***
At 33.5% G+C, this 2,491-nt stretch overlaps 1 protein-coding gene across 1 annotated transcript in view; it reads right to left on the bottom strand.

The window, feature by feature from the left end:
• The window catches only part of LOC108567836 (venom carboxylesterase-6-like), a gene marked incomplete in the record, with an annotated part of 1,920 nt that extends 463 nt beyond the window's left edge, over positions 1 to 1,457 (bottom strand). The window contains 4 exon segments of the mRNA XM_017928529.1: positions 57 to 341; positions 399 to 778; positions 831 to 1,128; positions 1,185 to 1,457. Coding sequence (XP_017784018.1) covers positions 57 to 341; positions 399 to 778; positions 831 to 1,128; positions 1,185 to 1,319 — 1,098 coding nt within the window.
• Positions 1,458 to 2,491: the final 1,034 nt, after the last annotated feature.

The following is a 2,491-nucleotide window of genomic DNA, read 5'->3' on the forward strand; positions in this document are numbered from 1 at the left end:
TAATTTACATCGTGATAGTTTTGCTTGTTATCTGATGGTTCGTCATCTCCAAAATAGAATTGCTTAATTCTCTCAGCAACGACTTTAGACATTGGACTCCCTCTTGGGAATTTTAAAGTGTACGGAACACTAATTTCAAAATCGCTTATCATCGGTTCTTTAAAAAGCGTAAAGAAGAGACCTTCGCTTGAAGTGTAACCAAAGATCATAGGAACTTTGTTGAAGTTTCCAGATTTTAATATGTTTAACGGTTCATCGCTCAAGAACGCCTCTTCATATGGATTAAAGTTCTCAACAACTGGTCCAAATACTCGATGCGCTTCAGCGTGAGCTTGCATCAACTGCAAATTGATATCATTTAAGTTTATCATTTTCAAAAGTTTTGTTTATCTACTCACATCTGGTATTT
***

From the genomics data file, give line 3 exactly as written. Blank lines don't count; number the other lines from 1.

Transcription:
• The window catches only part of LOC108567836 (venom carboxylesterase-6-like), a gene marked incomplete in the record, with an annotated part of 1,920 nt that extends 463 nt beyond the window's left edge, over positions 1 to 1,457 (bottom strand). The window contains 4 exon segments of the mRNA XM_017928529.1: positions 57 to 341; positions 399 to 778; positions 831 to 1,128; positions 1,185 to 1,457. Coding sequence (XP_017784018.1) covers positions 57 to 341; positions 399 to 778; positions 831 to 1,128; positions 1,185 to 1,319 — 1,098 coding nt within the window.